Eddie Farnsworth's Flaccid Rationale For Not Closing Child Prostitution Loophole
eddiefarnsworth.com Representative Farnsworth: Scumbags selling teenagers for sex owe him a thank-you note...
Courtesy of the conservative Western Free Press, we finally have state Representative Eddie Farnsworth's lame attempt to justify not allowing a bill that would have cracked down on pimps selling teenage prostitutes to have a hearing in the Judiciary Committee, which Farnsworth chairs.
In a press release published on WFP, titled, "Arizona Gives No Quarter to Child Prostitution Offenders," Farnsworth defended his position, with the assistance of some colleagues who are obviously giving him cover by signing onto this nonsense.
Not surprisingly, co-signers include Farnsworth's seat-mate in Legislative District 12, state Senate President Andy Biggs, who, quite likely, was instrumental in blocking a different bill that would have placed the corrupt Colorado City police force under the threat of a takeover, if its gendarmes did not mend their ways.
Despite sailing out of the House Government Committee 9-0, and overwhelmingly passing the state House 52-to-7, Biggs assigned the Colorado City bill to two committees, whose chairs promptly sat on it.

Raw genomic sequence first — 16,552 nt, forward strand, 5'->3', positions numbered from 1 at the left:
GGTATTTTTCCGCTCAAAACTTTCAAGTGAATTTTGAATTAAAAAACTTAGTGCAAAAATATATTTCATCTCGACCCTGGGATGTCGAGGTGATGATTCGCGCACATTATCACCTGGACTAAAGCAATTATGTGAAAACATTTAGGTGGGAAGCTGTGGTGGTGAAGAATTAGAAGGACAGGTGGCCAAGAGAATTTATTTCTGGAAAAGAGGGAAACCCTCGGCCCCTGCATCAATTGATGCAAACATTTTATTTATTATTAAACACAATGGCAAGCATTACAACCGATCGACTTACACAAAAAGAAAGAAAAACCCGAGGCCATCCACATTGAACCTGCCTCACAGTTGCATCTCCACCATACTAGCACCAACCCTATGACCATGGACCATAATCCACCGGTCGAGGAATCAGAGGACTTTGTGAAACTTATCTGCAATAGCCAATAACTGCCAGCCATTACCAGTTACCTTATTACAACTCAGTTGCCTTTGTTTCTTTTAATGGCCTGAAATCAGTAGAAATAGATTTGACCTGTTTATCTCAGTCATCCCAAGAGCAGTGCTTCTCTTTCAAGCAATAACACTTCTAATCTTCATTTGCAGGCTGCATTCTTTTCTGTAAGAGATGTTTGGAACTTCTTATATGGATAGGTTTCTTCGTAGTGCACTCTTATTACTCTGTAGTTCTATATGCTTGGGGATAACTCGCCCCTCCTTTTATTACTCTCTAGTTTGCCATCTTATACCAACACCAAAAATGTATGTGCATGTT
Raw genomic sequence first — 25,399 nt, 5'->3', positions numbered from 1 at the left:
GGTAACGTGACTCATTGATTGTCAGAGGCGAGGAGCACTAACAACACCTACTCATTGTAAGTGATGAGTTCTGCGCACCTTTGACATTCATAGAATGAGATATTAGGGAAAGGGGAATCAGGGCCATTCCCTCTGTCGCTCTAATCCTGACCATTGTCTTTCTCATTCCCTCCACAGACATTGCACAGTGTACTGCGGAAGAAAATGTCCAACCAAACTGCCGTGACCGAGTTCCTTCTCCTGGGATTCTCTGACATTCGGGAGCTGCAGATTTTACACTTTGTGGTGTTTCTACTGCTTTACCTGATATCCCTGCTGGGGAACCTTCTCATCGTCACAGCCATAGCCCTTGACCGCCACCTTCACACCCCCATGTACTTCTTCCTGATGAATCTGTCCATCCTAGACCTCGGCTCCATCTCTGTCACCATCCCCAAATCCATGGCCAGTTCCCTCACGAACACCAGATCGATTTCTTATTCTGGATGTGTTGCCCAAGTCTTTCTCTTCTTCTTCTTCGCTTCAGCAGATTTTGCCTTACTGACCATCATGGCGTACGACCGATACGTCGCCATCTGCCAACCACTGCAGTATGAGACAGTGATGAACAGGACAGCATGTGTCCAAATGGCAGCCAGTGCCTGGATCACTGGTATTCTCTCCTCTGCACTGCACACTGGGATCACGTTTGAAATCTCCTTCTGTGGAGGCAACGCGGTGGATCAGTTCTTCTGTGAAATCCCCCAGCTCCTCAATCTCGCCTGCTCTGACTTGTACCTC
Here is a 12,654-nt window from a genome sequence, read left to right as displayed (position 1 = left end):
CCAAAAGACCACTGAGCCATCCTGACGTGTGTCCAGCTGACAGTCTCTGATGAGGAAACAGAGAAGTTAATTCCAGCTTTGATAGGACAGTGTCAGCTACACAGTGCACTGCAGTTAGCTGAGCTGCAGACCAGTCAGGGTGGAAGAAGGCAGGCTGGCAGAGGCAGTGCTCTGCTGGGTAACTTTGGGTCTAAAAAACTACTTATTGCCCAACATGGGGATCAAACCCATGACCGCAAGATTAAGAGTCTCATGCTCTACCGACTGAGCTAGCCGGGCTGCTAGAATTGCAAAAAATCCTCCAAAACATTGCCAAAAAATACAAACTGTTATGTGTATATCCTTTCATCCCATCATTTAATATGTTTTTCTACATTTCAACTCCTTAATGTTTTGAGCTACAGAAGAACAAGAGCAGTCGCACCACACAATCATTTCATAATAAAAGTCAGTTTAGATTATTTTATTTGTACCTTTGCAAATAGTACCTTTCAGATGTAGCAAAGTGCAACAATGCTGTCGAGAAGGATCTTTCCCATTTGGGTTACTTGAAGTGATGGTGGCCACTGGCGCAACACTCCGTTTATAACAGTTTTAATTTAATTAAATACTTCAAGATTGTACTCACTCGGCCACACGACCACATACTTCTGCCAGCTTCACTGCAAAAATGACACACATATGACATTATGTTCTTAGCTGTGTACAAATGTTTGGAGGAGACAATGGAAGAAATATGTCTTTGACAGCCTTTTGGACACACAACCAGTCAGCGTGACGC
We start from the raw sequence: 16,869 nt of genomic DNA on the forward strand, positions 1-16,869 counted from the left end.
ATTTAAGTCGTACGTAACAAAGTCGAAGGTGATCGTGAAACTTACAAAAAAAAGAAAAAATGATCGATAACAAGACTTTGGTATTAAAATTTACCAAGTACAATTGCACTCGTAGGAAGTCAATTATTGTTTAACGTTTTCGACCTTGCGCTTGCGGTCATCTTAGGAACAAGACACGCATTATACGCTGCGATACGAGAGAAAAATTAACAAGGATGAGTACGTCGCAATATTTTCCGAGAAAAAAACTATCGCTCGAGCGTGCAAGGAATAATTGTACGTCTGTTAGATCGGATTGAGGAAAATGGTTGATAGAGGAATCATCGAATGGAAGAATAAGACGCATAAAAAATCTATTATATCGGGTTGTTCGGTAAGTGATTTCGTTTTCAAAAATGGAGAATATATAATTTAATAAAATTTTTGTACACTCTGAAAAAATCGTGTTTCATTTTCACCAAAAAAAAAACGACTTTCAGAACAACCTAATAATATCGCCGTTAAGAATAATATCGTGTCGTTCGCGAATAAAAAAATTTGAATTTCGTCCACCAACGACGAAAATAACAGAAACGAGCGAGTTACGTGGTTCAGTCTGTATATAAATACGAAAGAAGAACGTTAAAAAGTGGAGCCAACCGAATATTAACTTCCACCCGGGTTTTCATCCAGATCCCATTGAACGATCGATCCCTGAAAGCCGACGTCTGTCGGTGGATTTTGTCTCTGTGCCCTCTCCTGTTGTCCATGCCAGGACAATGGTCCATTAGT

One word from Biggs would have gotten House Bill 2648 a hearing and a possible pathway to the Senate floor.
Now, why, oh why, would Biggs want to block a bill that might have prevented Colorado City law enforcement yokels from playing pen-pal with FLDS cult leader Warren Jeffs, marrying underage women, and returning recalcitrant wives to their husbands?
The bill's sponsor, Republican state Representative Michelle Ugenti was recently on KFYI's Mike Broomhead show to talk about the logjam, and she was at a loss to explain why the bill was being blocked.
Maybe Biggs and Farnsworth should pen a little ditty for the WFP, explaining why what's going on up in Colorado City is really no big deal.
But back to the "No Quarter" piece, to which House Speaker Andy Tobin and Maricopa County Attorney Bill Montgomery also, according to WFP, affixed their names.
Essentially, the bill they oppose, House Bill 2569, would have increased the sentencing range for those pimping teens, from seven to 21 years up to 13 to 27 years for a first offense.